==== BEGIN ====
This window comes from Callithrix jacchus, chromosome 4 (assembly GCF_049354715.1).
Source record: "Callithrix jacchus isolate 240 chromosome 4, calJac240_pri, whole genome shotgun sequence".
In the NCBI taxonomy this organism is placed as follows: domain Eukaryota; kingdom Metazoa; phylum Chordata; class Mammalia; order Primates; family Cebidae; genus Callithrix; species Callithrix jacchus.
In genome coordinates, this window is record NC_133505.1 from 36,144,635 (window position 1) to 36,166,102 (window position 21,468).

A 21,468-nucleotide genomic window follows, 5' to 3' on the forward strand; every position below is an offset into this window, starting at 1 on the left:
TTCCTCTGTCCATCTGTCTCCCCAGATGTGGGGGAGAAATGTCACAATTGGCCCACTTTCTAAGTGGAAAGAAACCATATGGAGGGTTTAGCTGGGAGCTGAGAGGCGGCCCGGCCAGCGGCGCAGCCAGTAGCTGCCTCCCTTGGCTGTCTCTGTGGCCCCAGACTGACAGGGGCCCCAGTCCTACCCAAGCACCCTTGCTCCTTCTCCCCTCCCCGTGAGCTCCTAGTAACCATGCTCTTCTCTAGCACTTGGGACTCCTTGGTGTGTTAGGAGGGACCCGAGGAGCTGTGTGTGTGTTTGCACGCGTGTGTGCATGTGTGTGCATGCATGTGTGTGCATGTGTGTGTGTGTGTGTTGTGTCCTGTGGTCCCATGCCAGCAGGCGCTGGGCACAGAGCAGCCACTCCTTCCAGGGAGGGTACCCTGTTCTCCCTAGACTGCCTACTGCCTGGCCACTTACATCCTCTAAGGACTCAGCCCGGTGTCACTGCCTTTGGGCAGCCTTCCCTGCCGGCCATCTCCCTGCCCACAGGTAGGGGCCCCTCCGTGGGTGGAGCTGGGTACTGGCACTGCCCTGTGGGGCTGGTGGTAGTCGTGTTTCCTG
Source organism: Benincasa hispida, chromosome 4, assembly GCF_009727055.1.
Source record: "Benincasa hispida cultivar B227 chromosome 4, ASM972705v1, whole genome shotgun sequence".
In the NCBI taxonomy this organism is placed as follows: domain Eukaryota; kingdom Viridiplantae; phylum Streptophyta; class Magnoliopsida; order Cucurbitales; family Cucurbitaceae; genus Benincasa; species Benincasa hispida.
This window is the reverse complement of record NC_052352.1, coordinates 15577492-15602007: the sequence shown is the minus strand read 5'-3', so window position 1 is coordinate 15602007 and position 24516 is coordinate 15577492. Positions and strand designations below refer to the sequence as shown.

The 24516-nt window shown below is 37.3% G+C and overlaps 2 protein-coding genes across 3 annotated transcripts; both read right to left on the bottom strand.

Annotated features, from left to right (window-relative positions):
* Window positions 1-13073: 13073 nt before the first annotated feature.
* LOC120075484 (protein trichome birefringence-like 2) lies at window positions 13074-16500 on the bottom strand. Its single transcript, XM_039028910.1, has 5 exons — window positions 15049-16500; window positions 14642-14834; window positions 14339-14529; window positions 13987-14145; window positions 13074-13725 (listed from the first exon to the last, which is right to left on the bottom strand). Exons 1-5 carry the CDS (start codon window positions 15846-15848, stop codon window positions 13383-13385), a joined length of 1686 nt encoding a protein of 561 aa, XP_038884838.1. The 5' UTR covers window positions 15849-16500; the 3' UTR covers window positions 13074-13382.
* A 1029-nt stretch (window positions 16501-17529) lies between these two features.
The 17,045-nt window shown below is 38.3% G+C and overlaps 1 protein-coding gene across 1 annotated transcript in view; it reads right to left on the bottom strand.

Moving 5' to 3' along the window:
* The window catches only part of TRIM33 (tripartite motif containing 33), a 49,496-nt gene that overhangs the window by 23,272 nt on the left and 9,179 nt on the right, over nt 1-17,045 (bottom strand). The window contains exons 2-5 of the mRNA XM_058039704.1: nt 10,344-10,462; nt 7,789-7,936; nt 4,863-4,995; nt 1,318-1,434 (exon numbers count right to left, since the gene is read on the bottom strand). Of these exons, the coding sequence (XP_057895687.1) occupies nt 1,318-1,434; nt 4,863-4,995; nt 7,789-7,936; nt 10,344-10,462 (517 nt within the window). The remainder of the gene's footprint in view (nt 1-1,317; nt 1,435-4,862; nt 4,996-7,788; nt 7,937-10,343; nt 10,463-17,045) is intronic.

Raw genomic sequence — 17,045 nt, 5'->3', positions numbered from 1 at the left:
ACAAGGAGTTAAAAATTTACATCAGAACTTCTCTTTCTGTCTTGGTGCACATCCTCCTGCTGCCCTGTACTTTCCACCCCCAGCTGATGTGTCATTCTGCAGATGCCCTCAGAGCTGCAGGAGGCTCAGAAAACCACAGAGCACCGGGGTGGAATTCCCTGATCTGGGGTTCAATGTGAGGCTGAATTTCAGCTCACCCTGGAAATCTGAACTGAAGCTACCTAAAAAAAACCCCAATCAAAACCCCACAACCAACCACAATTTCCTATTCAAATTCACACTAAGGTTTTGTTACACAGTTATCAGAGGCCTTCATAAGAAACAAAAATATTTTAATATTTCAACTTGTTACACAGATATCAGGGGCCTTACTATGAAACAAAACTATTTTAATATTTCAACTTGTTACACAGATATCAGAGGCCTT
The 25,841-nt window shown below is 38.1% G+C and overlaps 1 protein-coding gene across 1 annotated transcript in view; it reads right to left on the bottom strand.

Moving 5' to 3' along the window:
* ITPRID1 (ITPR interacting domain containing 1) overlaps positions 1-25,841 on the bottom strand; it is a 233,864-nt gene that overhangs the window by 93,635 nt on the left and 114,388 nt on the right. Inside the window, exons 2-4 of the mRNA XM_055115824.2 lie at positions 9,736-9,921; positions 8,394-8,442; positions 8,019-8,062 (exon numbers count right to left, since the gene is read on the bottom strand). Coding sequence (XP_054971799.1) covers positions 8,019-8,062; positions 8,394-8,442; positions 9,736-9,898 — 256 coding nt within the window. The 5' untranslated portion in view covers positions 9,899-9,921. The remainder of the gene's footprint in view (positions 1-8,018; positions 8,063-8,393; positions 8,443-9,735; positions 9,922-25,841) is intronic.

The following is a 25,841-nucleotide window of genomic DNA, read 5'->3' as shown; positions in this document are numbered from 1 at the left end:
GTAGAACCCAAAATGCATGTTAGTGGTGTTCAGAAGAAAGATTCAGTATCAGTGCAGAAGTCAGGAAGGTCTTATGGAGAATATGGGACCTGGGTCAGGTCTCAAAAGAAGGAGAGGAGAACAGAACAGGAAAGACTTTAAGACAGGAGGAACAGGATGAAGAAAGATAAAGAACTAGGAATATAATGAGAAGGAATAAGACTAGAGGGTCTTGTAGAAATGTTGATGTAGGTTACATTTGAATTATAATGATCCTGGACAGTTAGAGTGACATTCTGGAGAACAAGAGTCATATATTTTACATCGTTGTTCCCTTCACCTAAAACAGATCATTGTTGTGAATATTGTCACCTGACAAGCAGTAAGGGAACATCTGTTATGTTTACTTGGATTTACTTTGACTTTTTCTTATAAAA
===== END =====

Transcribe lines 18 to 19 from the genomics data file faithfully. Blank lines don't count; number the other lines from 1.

* The window catches only part of TRIM33 (tripartite motif containing 33), a 49,496-nt gene that overhangs the window by 23,272 nt on the left and 9,179 nt on the right, over nt 1-17,045 (bottom strand). The window contains exons 2-5 of the mRNA XM_058039704.1: nt 10,344-10,462; nt 7,789-7,936; nt 4,863-4,995; nt 1,318-1,434 (exon numbers count right to left, since the gene is read on the bottom strand). Of these exons, the coding sequence (XP_057895687.1) occupies nt 1,318-1,434; nt 4,863-4,995; nt 7,789-7,936; nt 10,344-10,462 (517 nt within the window). The remainder of the gene's footprint in view (nt 1-1,317; nt 1,435-4,862; nt 4,996-7,788; nt 7,937-10,343; nt 10,463-17,045) is intronic.

Raw genomic sequence — 17,045 nt, 5'->3', positions numbered from 1 at the left: